1. I’m so revolted by writers taking themselves seriously that, as a kind of protest, I’ve deprioritized the role of writing in my life. I do it when I’ve not got anything better to do - and even then I often do nothing instead.
    — Geoff Dyer
  2. Truth can make no pact with ‘prevailing customs.’ It finds no guiding thread in them
    — Max Horkheimer, Art and Mass Culture
  3. It is pedants of every kind, educators re-educators, propagandists for all kinds of beliefs, theologians and politicians who finally constitute the oppressive forces against which an artist must struggle…. Freedom of imagination is not flight into the unreal, it is not escape, it is daring and invention. And invention is not evasive, nor is it an abdication. The paths of imagination are without number and the inventive powers are boundless.
    — Eugene Ionesco, Notes and Counter Notes
  4. 12:45 28th Mar 2013

    Notes: 240

    Reblogged from kateoplis

    Tags: quoteschekhovbanality

    There is nothing more awful, insulting, and depressing than banality.
    — Chekhov (via kateoplis)
  5. A thing is not proved just because no one has ever questioned it. What has never been gone into impartially has never been properly gone into. Hence skepticism is the first step toward truth. It must be applied generally, because it is the touchstone.
    — Denis Diderot
  6. I went to arts camp, too, and all it does is fill your coconut with banana-cream dreams that can never come true.
    — Mr. Largo
  7. If you are bored and disgusted by politics and don’t bother to vote, you are in effect voting for the entrenched Establishments of the two major parties, who please rest assured are not dumb, and who are keenly aware that it is in their interests to keep you disgusted and bored and cynical and to give you every possible reason to stay at home doing one-hitters and watching MTV on primary day. By all means stay home if you want, but don’t bullshit yourself that you’re not voting. In reality, there is no such thing as not voting: you either vote by voting, or you vote by staying home and tacitly doubling the value of some Diehard’s vote.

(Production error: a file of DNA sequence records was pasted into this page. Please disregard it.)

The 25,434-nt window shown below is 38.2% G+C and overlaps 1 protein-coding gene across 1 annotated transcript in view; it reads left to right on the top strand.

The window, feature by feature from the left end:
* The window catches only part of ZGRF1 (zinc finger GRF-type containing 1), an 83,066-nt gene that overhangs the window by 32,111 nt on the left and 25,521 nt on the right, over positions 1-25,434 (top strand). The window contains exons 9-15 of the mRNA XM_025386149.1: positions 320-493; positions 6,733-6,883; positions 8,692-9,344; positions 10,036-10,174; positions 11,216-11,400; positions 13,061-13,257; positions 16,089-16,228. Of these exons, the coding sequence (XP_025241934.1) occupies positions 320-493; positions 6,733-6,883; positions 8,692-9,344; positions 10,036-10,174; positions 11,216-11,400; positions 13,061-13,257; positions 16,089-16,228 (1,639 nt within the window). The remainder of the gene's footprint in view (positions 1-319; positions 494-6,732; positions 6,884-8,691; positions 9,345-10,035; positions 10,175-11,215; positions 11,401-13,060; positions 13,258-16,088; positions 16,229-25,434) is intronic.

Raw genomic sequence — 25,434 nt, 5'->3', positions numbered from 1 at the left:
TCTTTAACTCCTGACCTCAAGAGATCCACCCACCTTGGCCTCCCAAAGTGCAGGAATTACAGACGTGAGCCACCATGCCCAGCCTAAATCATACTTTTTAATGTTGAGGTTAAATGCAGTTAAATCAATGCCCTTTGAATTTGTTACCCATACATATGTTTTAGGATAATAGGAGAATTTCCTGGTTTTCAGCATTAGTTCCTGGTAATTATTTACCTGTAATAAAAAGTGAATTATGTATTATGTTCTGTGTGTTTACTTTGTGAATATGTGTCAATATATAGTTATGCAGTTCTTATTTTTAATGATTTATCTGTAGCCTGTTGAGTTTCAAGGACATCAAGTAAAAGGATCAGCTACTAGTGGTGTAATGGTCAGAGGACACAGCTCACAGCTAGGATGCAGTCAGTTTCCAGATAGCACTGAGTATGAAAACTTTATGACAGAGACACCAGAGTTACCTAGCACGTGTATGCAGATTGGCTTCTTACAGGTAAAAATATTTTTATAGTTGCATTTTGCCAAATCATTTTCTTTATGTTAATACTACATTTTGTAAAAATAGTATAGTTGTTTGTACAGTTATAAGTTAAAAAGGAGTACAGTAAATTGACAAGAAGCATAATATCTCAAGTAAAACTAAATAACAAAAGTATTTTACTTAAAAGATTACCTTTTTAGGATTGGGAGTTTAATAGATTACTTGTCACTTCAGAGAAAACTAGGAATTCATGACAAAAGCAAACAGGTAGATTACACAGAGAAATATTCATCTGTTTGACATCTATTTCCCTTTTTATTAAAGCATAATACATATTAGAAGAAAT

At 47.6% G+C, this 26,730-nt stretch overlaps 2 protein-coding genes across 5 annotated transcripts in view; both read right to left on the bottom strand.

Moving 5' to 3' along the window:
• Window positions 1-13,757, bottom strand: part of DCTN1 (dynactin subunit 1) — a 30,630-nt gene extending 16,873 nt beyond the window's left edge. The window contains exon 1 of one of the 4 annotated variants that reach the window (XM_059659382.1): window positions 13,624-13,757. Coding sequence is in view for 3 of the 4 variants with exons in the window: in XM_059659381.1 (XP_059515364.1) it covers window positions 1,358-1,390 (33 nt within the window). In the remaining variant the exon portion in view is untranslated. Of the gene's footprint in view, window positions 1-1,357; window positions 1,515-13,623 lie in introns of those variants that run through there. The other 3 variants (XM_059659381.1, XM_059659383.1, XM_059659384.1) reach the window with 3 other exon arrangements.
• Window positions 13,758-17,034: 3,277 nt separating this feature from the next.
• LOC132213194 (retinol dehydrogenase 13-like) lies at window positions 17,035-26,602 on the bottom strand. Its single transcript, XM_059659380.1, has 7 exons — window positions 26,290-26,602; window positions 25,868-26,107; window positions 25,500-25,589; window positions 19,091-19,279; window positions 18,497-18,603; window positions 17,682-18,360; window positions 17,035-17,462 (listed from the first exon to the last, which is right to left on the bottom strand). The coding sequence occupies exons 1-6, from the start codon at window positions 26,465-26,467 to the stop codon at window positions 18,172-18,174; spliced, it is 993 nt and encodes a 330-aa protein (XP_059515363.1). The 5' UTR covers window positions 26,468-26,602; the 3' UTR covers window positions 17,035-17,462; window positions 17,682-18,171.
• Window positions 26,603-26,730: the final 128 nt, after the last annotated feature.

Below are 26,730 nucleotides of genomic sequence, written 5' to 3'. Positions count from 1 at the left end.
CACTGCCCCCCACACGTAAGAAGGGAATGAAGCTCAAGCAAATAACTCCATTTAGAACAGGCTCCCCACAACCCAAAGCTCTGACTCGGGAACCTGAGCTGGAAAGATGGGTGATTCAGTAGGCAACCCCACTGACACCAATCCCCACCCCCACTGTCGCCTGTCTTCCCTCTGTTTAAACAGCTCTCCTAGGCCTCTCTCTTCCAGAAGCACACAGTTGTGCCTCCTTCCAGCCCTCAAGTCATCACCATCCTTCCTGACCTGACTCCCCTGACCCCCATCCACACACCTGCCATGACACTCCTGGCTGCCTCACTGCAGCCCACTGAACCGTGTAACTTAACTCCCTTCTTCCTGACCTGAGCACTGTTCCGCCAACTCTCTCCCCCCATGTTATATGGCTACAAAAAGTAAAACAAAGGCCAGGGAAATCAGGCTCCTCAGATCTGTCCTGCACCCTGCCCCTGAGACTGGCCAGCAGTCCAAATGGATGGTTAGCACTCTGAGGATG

— David Foster Wallace, “Up, Simba”
  8. [W]hen a bus has only a few empty seats, the crowd trying to get on will push and shove; if there are many empty seats the crowd will be courteous and considerate… [I]n a world of opportunities for all there would be a change in human behavior for the good.
    — Saul Alinsky, Rules for Radicals
  9. Conflict is the essential core of a free and open society. If one were to project the democratic way of life in the form of a musical score, its major theme would be the harmony of dissonance.
    — Saul Alinsky, Rules for Radicals
  10. Total wisdom requires the attitudes of both the sage and the scientist, integrated on the high ground of man’s meta-technical being and destination. Pure rationalism degrades wisdom to the level of bloodless abstractions, and technocratic thinking reduces man to a machine. On the other hand, science in all its forms and applications is now creating values that transcend the mechanical aspects of life. A social philosophy suitable for our times must be supplemented by scientific knowledge of the living experience and by awareness of human aspirations.
    — René Dubos, So Human an Animal